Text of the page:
James Arbuthnot has been an MP since 1987, and has chaired the Defence Select Committee since 2005. It has kept him busy. His time scrutinising defence matters has coincided with the British government prosecuting several wars in Afghanistan, Iraq and Libya, and embarking on two bouts of serious defence restructuring. In 2006 we adopted the Future Army Structure, and now we have Army 2020.
But this is all about to end for him. He has decided not to contest his North East Hampshire seat at the next election and, by way of anticipation, is relinquishing control of the committee to give him time to think properly about what he will do next. He is currently sixty-one years old, so there’s a bit of powder left in the old flintlock yet.
The Select Committee system is not that old, beginning in 1979, but it has a crucial role to play in parliamentary affairs. While MPs and Peers are, of course, expected to hold governments and ministers to account in their respective main chambers, there is only so much time available for questions and debates. It is the committees that provide the extra time. Not only are further questions raised, but they are done so at greater depth than might otherwise be achieved.
The question of ‘Who gets to chair the committee?’ is therefore important. Get a complacent, lazy buffoon and important things are missed; get an observant, energetic mastermind and problems are identified and remedied. There’s a spectrum there somewhere, and I make no comment on where Mr Arbuthnot sits, but it is important the right person succeeds him. Getting the right person might not be quite so important in other areas of government activity, but it is certainly important – nay, crucial – when considering life and death matters of defence.
Douglas Carswell MP asks this question, and concludes that only ‘free-thinkers and rebels’ need apply. He mentions a few characters that might fit the bill: ‘Julian Brazier, author of some good ideas about reservists, the uber-sound Julian Lewis, James Gray and Bob Stuart, the widely respected Keith Simpson, the excellent Crispin Blunt, Tobias Ellwood and Rory Stewart.’
Mr Carswell has a reputation for wanting Parliament to flex its muscles a little more brutishly when it comes to tackling government ministers – who he seems to think are too often occupied in a conspiracy of either incompetence or malice. So it is understandable that he is pondering what is little more than a procedural matter.
He wants someone who has defied the party line on at least one occasion; who can work with people from a different political party; who is alive to the pressure he or she will be put under by a defence industry looking for preferential treatment; and who has a good idea of what defence policy is for. Someone who satisfies all four of these criteria is, presumably, perfect.
I have no idea which individual best satisfies Mr Carswell’s criteria, or if indeed Mr Carswell’s is the criteria being used to choose Mr Arbuthnot’s successor, but the question makes me think of Viscount Haldane. He is the man recognised for transforming the British Army just over one hundred years ago, and creating something strong enough to help France stop Germany overrunning the country.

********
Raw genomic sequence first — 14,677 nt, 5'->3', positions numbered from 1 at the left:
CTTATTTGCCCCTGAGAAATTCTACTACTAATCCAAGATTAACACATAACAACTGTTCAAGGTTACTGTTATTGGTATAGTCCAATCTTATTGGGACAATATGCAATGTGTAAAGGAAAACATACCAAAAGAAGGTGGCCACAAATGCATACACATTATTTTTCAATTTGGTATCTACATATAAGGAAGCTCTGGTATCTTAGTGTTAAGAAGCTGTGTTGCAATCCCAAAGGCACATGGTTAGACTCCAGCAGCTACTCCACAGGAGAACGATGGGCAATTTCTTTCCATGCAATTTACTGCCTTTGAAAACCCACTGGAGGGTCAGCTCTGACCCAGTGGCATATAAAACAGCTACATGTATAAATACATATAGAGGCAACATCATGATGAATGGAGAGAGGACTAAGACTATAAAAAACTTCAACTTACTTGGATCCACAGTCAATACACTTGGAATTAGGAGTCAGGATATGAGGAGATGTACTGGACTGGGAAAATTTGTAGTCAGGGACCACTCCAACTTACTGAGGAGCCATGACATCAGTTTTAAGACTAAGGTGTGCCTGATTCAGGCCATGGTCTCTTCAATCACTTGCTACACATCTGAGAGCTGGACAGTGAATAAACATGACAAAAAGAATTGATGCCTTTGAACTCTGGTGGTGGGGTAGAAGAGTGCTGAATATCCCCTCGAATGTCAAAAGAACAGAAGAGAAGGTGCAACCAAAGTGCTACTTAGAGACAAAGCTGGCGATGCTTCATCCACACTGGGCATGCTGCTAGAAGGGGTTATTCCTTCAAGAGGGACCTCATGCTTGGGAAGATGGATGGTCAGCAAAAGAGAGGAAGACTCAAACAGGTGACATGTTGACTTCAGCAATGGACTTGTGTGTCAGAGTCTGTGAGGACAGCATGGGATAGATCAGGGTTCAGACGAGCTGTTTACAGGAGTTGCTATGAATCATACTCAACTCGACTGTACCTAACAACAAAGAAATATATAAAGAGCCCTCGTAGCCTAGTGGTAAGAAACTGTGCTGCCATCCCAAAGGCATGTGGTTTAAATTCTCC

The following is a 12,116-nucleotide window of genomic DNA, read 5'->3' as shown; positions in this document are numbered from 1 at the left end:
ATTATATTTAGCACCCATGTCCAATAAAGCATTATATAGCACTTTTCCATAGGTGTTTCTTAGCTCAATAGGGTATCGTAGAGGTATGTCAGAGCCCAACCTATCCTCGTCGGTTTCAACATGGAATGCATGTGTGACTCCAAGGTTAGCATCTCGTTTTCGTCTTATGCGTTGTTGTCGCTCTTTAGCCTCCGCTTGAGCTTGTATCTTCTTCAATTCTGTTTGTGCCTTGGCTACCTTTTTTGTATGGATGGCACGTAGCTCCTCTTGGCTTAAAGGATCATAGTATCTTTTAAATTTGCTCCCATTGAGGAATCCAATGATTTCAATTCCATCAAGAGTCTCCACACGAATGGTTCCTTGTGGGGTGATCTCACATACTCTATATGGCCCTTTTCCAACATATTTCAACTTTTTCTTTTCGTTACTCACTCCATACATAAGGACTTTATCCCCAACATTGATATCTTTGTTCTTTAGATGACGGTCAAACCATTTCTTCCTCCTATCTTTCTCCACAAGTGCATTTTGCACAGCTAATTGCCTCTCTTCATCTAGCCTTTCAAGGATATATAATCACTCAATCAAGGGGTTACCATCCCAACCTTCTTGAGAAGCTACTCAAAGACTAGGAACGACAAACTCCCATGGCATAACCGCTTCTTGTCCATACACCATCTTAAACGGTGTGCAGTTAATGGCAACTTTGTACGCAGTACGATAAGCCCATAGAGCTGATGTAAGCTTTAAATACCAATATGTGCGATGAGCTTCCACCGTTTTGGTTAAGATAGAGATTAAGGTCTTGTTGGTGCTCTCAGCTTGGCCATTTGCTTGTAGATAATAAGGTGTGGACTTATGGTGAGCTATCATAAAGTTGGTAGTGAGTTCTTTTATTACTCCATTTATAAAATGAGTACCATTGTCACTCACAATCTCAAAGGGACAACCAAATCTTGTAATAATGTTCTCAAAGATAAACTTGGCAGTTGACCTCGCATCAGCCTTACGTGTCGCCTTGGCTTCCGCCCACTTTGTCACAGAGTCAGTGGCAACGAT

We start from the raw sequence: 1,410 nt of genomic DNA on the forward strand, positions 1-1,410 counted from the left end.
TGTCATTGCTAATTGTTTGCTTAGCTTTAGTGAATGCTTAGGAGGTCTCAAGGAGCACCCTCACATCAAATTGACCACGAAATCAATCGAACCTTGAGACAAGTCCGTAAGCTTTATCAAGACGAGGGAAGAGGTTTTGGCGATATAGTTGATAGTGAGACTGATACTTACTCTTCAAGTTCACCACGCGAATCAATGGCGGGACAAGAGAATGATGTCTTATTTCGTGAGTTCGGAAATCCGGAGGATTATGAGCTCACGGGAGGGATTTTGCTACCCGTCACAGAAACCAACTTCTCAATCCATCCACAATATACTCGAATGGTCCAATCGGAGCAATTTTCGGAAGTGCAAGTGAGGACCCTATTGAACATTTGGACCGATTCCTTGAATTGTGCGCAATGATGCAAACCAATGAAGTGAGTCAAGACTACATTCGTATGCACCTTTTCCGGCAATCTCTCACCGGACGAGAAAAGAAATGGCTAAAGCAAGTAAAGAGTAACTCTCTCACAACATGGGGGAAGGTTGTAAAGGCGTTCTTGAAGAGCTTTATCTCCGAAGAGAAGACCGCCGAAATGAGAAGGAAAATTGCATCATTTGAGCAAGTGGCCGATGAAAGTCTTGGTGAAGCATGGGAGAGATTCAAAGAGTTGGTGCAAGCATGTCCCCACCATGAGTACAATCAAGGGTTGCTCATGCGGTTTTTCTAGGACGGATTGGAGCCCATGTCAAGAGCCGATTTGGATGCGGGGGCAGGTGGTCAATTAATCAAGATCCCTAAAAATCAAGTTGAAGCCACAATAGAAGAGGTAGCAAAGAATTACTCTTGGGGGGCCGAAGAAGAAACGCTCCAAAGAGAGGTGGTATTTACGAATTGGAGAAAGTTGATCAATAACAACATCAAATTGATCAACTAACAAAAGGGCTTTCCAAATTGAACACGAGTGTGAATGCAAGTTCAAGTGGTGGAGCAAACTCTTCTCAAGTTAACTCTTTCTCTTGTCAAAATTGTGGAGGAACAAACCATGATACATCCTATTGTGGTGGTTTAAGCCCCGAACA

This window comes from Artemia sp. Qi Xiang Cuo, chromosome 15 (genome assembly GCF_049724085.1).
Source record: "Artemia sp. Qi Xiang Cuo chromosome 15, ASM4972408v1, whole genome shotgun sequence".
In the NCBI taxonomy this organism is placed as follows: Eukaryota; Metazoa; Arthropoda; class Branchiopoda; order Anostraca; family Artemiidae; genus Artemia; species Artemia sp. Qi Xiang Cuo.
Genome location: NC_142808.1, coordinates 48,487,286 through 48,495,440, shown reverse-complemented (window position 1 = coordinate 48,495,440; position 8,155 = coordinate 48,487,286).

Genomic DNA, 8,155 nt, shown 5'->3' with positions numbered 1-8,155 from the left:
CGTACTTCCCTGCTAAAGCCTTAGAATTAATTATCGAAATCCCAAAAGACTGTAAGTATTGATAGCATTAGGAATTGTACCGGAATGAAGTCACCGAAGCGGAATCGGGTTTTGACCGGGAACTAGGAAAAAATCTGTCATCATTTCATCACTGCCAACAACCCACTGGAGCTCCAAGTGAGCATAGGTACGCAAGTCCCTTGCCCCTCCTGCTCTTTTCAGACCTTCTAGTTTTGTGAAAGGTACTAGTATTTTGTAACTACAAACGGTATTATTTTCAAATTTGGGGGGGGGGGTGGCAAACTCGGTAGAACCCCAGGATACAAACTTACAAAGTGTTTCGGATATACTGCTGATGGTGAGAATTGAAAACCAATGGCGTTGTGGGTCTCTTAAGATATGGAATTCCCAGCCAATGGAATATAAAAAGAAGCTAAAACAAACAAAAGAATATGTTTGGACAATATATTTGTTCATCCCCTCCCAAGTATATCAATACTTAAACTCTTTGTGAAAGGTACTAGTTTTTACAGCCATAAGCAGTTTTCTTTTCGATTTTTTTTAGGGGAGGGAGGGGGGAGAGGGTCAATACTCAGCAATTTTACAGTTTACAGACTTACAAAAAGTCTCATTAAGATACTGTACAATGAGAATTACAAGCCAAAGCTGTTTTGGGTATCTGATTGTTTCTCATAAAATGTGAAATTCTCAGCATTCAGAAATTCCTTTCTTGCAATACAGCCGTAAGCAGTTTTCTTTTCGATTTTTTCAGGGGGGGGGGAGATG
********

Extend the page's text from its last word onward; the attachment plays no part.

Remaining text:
What did he do? Not enough, some might say, considering how the Great War progressed. But had his reforms not gone through at the time, it is generally accepted that things would have been a whole lot worse – swift German victory over France, German concentration on the Eastern Front, victory over the Russians, a European continent dominated by the Kaiser and his aggressive chums.
To prevent that lot he restructured the Regular Army and created a force of five cavalry brigades and six infantry divisions, all with the necessary engineers, artillery and supply services attached. He then created the Territorial Force, bringing together the Militia, Yeomanry and Volunteer forces operating at that time as three separate entities with no real wartime purpose. The Territorial Army that we have come to know exists because of his foresight and determination to create an army fit for its primary purpose – namely to fight a war. His first order question was always this: ‘What is your purpose in war?’
We might benefit from his return to the War Office (now rather less impressively called the Ministry of Defence), but he would do equally well chairing the Defence Select Committee. He was a successful barrister, who reached the pinnacle of his profession when he sat on the Woolsack as Lord Chancellor; he was quite prepared to defy his own party, disagreeing with the Liberal Party line over imperial strategy and the importance of a strong navy; and he understood what defence was for.
Haldane deduced that British interests were best served by a strong navy to protect Britain and its imperial interests; by an efficient and mobile army capable of foreign service, that could be expanded by a well trained, motivated Territorial Force with links in all parts of the country. Some might disagree – some thought Britain needed a large conscript army capable of fighting the Germans; and, we never know, had we had one we might have defeated Germany much sooner. But agree or disagree, he was capable, perhaps more than anyone at the time, of thinking strategically and having a strong view of what defence policy was for and how to create an army to implement it.
Viscount Haldane, therefore, is my choice. It’s just a pity he’s not around anymore.